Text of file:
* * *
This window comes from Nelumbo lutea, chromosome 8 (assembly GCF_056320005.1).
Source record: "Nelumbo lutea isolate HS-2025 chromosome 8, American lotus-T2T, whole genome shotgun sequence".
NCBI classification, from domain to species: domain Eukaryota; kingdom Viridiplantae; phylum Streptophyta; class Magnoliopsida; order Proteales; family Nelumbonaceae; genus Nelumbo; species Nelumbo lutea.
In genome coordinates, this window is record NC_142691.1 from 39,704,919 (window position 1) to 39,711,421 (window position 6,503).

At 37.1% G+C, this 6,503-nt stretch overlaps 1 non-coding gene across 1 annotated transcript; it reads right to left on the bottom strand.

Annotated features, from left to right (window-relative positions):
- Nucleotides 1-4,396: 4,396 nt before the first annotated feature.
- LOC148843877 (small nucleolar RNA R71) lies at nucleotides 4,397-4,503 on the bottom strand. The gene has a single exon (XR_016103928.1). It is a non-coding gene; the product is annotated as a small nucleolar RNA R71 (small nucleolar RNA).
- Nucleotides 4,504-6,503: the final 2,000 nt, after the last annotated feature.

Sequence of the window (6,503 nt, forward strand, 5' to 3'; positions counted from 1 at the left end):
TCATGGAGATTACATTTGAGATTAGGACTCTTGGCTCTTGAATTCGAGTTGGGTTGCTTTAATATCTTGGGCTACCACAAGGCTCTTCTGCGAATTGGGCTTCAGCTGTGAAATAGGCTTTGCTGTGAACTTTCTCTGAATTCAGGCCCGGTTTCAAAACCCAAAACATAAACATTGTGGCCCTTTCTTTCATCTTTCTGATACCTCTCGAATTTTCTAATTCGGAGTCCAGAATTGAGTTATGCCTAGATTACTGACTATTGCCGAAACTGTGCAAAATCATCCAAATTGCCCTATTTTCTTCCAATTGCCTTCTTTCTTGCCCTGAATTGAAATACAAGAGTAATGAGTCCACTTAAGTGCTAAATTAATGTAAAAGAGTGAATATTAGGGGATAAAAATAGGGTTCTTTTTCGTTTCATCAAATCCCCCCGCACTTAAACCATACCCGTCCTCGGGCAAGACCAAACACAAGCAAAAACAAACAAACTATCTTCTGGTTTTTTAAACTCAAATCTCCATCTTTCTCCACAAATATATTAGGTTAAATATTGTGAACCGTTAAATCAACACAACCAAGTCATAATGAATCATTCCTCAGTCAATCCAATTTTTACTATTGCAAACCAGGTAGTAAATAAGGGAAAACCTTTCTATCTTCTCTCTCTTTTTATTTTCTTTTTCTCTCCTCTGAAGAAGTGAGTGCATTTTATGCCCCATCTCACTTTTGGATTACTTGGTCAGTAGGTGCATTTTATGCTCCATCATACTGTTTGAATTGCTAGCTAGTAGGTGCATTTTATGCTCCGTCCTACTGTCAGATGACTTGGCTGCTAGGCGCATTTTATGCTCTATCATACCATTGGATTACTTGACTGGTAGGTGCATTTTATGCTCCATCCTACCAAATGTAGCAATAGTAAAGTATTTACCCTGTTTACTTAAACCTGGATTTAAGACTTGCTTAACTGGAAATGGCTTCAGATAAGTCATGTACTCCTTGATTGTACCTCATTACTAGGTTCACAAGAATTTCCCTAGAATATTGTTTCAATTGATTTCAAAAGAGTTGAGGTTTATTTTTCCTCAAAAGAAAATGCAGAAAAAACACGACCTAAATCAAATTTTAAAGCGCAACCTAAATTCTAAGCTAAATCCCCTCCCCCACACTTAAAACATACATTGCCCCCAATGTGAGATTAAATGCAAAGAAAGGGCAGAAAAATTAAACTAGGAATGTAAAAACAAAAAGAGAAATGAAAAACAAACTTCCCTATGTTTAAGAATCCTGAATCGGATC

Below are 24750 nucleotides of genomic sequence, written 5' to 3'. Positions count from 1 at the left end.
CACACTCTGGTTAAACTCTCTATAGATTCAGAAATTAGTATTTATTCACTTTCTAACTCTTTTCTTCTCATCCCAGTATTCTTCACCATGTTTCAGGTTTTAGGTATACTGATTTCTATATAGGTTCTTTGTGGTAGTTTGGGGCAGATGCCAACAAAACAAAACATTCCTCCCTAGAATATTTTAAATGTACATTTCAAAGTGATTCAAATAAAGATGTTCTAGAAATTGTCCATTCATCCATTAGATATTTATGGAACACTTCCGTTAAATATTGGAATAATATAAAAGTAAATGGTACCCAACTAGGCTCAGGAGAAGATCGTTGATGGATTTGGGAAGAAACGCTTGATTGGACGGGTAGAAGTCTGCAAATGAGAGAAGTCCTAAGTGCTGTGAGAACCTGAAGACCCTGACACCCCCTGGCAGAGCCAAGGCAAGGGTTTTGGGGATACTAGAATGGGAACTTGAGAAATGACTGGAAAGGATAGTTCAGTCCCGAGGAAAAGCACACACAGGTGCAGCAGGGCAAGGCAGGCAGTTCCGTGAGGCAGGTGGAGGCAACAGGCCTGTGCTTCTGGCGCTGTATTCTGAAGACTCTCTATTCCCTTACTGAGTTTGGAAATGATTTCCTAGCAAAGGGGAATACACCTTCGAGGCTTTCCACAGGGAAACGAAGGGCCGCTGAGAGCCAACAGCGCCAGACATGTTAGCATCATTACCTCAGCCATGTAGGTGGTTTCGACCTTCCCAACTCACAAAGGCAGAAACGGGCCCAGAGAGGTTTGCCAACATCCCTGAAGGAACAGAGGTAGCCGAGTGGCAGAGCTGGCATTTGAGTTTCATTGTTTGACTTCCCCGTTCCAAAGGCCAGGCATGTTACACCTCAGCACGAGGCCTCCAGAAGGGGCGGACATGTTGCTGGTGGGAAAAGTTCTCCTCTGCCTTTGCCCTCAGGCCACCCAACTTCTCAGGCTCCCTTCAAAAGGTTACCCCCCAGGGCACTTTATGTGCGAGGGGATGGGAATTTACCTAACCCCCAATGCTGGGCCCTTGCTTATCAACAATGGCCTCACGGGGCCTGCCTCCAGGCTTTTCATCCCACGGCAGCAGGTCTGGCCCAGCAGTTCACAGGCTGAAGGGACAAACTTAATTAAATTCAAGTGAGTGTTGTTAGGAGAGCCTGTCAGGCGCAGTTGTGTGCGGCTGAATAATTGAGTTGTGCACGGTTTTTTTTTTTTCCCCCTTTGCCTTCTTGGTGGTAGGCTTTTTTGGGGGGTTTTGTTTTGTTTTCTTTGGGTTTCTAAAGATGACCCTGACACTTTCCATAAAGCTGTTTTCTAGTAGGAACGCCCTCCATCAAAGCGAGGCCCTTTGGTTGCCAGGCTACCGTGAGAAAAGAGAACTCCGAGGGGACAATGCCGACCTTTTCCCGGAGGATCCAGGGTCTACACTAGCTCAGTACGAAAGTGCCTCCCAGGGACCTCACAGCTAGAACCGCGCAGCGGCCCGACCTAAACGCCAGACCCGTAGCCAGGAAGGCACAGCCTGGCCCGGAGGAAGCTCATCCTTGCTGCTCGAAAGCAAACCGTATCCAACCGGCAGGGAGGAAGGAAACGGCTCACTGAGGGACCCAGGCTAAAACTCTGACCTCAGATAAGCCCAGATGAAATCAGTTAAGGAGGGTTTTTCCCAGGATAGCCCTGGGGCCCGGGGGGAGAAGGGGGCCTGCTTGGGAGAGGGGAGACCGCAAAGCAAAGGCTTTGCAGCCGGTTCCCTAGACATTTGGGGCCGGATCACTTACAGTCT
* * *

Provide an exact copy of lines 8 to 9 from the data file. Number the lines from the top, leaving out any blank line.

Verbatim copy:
- LOC148843877 (small nucleolar RNA R71) lies at nucleotides 4,397-4,503 on the bottom strand. The gene has a single exon (XR_016103928.1). It is a non-coding gene; the product is annotated as a small nucleolar RNA R71 (small nucleolar RNA).
- Nucleotides 4,504-6,503: the final 2,000 nt, after the last annotated feature.